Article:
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the Complete Review
the complete review - fiction

Battle Royale

Takami Koushun

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To purchase Battle Royale

Title: Battle Royale
Author: Takami Koushun
Genre: Novel
Written: 1999 (Eng. 2003)
Length: 616 pages
Original in: Japanese
Availability: Battle Royale - US
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DVD: Battle Royale - US
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  • Japanese title: バトル・ロワイアル
  • Translated by Yuji Oniki
  • Battle Royale was made into a film directed by Fukasaku Kinji in 2000

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Our Assessment:

B : good premise, decent thriller

See our review for fuller assessment.

The complete review's Review:

       Battle Royale isn't set in modern Japan, but rather the Republic of Greater East Asia -- which sounds like a mix of Japan and North Korea. State control is more far-reaching, and among the ways the state exerts its control is through the egalitarian but deadly 'Program', officially the 'Battle Experiment No. 68 Program'. Every year fifty third year junior high school classes are selected. Each is brought to some isolated area (an island, typically) and the students set against each other. Provided with a variety of weapons, it's a winner take all battle: the students have to kill each other until only one survives:

The final survivor of each class (the winner) is provided with a lifetime pension and a card autographed by The Great Dictator.
       Battle Royale is the story of one such class-battle. Beginning with 42 students, the novel follows their fates as they battle each other. Among the special rules of the game is that someone has to get killed every 24 hours or else everybody gets killed (which turns out not to be a problem -- the slaughtering occurs at a pretty good clip), and that more and more parts of the island where they are playing become off-limits as the game progresses. Control over the students is exerted via metal collars they've been outfitted with: explosive charges in them will detonate if they move in a prohibited zone (or if the 24-hour limit is exceeded).
       It looks like a no-win situation for the participants, or at least all except one, since there appears to be no way to turn against the game-keepers, or to stay alive without turning to murder. With the large number of participants at the beginning of the game Takami manages to go through most of the possible variations of reactions and attitudes. A few jump right into the game, readily willing to turn on their classmates, while others try to forge alliances and help each other out. Trust is hard to come by -- and hard to keep.
       Cleverly, the students are outfitted with different weapons, everything from a machine gun to a set of darts. One player only gets a bulletproof vest, another a device that lets him know the location of near-by players. Betrayal is common, and Takami comes up with some entertaining twists of fate.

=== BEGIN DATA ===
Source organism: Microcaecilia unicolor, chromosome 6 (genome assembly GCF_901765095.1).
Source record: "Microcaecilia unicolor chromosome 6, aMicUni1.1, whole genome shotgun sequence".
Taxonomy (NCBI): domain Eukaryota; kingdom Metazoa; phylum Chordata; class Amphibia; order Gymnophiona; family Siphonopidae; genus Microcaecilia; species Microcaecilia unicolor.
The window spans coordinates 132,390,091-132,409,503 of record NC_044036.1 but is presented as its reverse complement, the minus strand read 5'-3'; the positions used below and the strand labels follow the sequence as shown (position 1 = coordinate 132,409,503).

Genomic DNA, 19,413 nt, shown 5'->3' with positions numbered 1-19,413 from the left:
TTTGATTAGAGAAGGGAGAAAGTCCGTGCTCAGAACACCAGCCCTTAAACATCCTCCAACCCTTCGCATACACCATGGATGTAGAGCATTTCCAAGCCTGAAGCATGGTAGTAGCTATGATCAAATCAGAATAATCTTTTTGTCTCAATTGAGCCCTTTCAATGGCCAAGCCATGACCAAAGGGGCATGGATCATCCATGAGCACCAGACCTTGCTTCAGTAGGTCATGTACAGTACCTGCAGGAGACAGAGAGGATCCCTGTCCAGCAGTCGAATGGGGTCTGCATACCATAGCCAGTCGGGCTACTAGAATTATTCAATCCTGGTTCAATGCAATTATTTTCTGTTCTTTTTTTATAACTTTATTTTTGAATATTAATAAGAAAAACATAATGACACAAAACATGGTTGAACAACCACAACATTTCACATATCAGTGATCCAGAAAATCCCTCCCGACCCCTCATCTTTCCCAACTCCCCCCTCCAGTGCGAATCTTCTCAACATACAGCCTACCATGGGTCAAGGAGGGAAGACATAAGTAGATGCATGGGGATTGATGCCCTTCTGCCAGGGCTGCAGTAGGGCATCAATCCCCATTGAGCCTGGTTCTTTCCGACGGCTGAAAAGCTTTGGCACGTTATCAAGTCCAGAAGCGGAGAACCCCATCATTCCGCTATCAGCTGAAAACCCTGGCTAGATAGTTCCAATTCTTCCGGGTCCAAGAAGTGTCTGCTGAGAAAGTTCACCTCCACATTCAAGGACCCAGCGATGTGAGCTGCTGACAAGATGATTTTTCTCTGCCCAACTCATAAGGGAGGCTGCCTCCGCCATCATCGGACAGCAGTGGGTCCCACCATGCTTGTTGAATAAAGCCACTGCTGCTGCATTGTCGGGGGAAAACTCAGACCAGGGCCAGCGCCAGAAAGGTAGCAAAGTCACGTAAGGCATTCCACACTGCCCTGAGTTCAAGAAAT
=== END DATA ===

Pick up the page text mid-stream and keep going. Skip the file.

The novel centres around three of the players, Shuya and Noriko, who ally themselves with Shogo. Shogo has a big advantage over all the other players: he's played this game before. (It's his bad luck that he got left behind and had to repeat the year at a new school where the class he was put into then got selected .....) His enormous hatred for the country and the system drive him to subvert it, and his insider knowledge gives him a huge edge. Still, it's hard to know who to trust and how to act (and the authorities have a few more tricks up their sleeves as well).
       Battle Royale is necessarily a book of mass-slaughter: more than forty deaths, and practically each one is described, a litany of brutality and betrayal that even it its many variations can be a bit of overkill. Still, for such a long book littered with so many bodies, Takami manages to keep things moving, and to hold the reader's interest. There's constant tension, and a few good surprises. There are too many characters to really get much of a sense of many of them, but Takami does try to show the reasons for the way they act, a fun reflection of (junior) high school life which can often seem this brutal (just without the bloody consequences). In the extreme situations true colours are shown -- and they're often surprising ones; it certainly makes the book a fun reflection of typical teen life.
       Takami does have to take a few short-cuts -- convenient facts that allow this battle to be a bit different from most of the others. Ultimately, it's not particularly realistic -- but then one really can't expect a book with such a premise to be highly realistic.
       There are a few odd choices -- including the fact that the programme is so enormous (fifty classes a year ! that's roughly 2000 students killed, an enormous hit for even a large nation to take). (The purpose of the programme is never made clear either.) And the altered state -- the Republic of Greater East Asia -- perhaps adds an unnecessary layer. A closer-to-reality society in which one class a year is sacrificed in this way might have been more compelling.
       Still, Battle Royale is a perfectly fine thriller, with a fun premise, quite well drawn-out.

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Battle Royale: Reviews: Battle Royale - the film: Other books of interest under review:

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About the Author:

       Japanese author Takami Koushun (高見広春) was born in 1969.

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